Both the United States and Florida Constitutions forbid unreasonable searches and seizures. U.S. Const. Amend. IV; Fla. Const. Art. I, Sec. 12. Warrantless entries into a person’s home are per se unreasonable, unless they fall under certain exceptions such as an emergency or exigent circumstances. However, to invoke the emergency rule, the exigent situation must be so compelling that a warrantless search is objectively reasonable. See State v. Boyd, 615 So.2d 786 (Fla. 2d DCA 1993) citing to Mincey v. Arizona, 437 U.S. 385 (1978). Therefore, the officer must have a reasonable belief that an emergency exists.
It is settled law that that the Fourth Amendment protection of the home extends to the “curtilage” of the residence, with the extent of the curtilage being determined on the basis of the use to which the area is put and how that use related to family life. United States v. Dunn, 480 U.S. 294 (1987); Riley v. State, 511 So.2d at 285.
In Riley, the court reviewed the high degree of Fourth Amendment protection afforded to curtilage, noting that “state and federal courts have long recognized that the curtilage concept extends to residential backyards and outbuildings located within close vicinity of the residence.” Riley, 511 So.2d at 286; See also State v. Morsman, 394 So.2d 408, 409 (Fla. 1981), cert. denied, 452 U.S. 930, 101 S. Ct. 3066, 69 L. Ed. 2d 431 (1981) (no expectation of privacy with respect to front porch, but backyard is private because passersby cannot generally view the area); Huffer v. State, 344 So.2d 1332 (Fla. 2d DCA 1977) (hothouse located ten to forty feet from residence was within curtilage of residence, and deserving of constitutional protection); Fixel v. Wainwright, 492 F.2d 480 (5th Cir. 1974) (backyard of four-unit apartment building sufficiently removed and private in character to afford reasonable expectation of privacy).
In the present case, there was no evidence that exigent circumstances existed that would justify a warrantless entry into Defendant’s home or property. Officer Smith conceded that upon arrival at the front of the residence, the location appeared “quiet.” There was furthermore no indication that any suspect connected to alleged stolen vehicle was identified on the property. There was no fresh pursuit and nothing to indicate that evidence was being destroyed or lost.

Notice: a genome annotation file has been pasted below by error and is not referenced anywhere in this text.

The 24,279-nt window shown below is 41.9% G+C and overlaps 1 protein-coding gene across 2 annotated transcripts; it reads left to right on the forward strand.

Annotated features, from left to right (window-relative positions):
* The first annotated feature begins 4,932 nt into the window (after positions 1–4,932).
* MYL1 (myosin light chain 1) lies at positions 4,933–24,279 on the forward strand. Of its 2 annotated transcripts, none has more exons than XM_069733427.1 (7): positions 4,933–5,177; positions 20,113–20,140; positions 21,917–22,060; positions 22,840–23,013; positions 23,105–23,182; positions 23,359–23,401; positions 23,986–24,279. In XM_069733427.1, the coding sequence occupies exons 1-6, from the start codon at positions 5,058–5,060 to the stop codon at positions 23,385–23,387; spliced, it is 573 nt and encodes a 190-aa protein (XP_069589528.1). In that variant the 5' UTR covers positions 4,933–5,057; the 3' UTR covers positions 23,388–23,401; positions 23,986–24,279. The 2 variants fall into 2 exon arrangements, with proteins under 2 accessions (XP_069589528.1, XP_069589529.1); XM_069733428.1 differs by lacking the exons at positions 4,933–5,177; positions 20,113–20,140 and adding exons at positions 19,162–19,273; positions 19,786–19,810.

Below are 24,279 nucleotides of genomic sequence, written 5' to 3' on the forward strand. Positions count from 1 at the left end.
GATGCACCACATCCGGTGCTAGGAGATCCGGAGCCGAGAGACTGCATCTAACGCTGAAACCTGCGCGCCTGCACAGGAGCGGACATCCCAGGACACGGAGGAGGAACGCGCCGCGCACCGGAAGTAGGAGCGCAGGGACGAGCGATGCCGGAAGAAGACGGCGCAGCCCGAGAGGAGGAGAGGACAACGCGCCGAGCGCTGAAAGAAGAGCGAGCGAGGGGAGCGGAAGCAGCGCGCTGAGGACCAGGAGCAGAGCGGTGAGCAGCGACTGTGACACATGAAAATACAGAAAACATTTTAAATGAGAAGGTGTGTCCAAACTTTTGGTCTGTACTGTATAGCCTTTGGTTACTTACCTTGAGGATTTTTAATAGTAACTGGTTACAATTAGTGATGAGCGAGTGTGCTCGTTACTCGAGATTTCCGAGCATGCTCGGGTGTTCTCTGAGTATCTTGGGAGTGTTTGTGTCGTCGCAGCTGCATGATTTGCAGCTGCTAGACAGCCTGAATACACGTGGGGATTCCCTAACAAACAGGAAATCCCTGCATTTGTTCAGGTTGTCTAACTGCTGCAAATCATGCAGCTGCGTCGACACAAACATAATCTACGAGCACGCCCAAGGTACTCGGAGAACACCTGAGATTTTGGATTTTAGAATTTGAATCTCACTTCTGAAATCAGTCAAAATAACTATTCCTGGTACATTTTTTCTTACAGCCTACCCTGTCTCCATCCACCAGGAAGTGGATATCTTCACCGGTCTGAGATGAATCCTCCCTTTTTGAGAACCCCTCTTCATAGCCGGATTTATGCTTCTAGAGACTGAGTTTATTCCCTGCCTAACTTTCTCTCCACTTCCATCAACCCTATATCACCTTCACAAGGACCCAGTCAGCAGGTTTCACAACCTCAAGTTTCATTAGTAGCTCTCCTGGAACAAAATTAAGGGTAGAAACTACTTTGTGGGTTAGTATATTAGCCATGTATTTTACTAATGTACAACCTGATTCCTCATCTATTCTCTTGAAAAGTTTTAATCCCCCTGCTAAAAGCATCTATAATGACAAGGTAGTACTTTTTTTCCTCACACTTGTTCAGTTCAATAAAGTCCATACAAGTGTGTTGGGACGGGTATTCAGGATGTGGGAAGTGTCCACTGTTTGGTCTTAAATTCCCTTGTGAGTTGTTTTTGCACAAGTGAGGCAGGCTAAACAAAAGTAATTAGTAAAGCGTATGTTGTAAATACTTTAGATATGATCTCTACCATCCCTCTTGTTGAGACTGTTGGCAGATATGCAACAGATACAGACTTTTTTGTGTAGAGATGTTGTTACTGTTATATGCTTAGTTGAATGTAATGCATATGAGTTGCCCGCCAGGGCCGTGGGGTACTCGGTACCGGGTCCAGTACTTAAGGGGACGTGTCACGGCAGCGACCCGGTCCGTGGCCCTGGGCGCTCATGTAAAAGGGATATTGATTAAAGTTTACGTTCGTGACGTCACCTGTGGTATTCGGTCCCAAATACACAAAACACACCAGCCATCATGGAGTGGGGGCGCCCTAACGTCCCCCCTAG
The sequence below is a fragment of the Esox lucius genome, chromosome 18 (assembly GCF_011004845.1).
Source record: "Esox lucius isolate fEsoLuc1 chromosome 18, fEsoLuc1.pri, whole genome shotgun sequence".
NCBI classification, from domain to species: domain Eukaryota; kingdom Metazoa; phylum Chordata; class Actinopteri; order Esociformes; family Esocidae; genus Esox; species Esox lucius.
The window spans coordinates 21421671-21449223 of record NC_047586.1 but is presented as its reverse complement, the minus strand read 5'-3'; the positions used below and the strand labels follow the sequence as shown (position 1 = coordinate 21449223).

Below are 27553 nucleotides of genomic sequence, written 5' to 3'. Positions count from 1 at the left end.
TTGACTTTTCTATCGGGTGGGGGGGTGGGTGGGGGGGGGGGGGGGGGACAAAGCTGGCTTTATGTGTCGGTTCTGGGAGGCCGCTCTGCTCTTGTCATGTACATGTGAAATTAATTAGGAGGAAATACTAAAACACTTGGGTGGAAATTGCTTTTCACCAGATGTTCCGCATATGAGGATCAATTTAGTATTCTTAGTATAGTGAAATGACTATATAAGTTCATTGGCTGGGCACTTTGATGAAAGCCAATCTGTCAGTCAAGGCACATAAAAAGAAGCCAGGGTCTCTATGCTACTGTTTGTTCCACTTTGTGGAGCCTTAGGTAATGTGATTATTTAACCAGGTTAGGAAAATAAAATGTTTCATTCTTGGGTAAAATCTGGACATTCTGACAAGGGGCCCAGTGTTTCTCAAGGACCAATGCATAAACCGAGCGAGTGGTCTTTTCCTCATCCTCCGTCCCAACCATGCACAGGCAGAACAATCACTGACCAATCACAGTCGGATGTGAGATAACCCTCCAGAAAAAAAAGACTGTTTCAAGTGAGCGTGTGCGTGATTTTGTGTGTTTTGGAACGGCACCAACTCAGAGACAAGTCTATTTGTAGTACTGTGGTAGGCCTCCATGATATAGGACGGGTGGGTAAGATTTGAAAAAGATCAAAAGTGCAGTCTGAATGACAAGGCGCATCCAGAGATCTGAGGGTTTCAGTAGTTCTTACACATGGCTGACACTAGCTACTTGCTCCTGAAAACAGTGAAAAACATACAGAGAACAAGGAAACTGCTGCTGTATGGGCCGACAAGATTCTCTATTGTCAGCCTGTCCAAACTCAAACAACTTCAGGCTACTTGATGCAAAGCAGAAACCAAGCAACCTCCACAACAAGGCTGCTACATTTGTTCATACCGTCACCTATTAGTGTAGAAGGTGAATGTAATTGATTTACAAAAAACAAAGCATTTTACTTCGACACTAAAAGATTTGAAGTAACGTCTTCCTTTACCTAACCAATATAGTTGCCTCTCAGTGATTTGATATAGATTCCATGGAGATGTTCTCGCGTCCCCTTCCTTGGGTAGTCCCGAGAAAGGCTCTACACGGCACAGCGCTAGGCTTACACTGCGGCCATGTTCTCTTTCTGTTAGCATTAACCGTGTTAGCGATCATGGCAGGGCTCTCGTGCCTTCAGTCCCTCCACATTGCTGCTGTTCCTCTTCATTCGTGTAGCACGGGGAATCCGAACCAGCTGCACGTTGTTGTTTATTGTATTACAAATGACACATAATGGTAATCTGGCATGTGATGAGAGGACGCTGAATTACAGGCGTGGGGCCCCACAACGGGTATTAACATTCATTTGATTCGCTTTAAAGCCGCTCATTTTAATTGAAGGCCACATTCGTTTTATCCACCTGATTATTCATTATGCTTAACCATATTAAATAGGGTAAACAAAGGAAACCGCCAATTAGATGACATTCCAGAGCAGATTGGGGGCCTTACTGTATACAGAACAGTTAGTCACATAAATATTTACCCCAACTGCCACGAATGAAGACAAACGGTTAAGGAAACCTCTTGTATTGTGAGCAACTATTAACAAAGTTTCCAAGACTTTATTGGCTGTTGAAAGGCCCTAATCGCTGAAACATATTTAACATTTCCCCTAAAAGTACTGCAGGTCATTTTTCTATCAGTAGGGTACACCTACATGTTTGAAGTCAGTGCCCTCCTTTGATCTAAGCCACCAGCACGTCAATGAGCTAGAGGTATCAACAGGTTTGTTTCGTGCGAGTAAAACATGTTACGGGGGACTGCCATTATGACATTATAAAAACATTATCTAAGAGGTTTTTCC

Acting without a warrant, Officer Smith took it upon himself to enter on to private property after hearing only “talking” and “music.” In doing so, he entered into the side and back yards of a residence and proceeded to approach outbuildings associated with the primary dwelling unit of that residence. He then entered the workshop where he allegedly encountered Mr. XXXX and two other individuals. The areas entered upon and searched by Officer Smith constitute “curtilage” within the meaning of the Fourth Amendment and, as such, required a valid warrant before a search was conducted. Without a valid search warrant, Officer Smith’s search of the side yard, back yard, sleeping area, and workshop were unlawful and violated the privacy protections guaranteed by the Fourth Amendment.
Officer Smith and other police officers entered Defendant’s residence and the “curtilage” of the residence without a warrant, without consent, and without the presence of exigent circumstances. This rendered the entry upon and search of the property unlawful. Any information or evidence obtained during the search must therefore be suppressed as the fruit of an unlawful law enforcement activity.
WHEREFORE, Defendant respectfully requests that this Honorable Court enter an Order suppressing in this cause the evidence described above.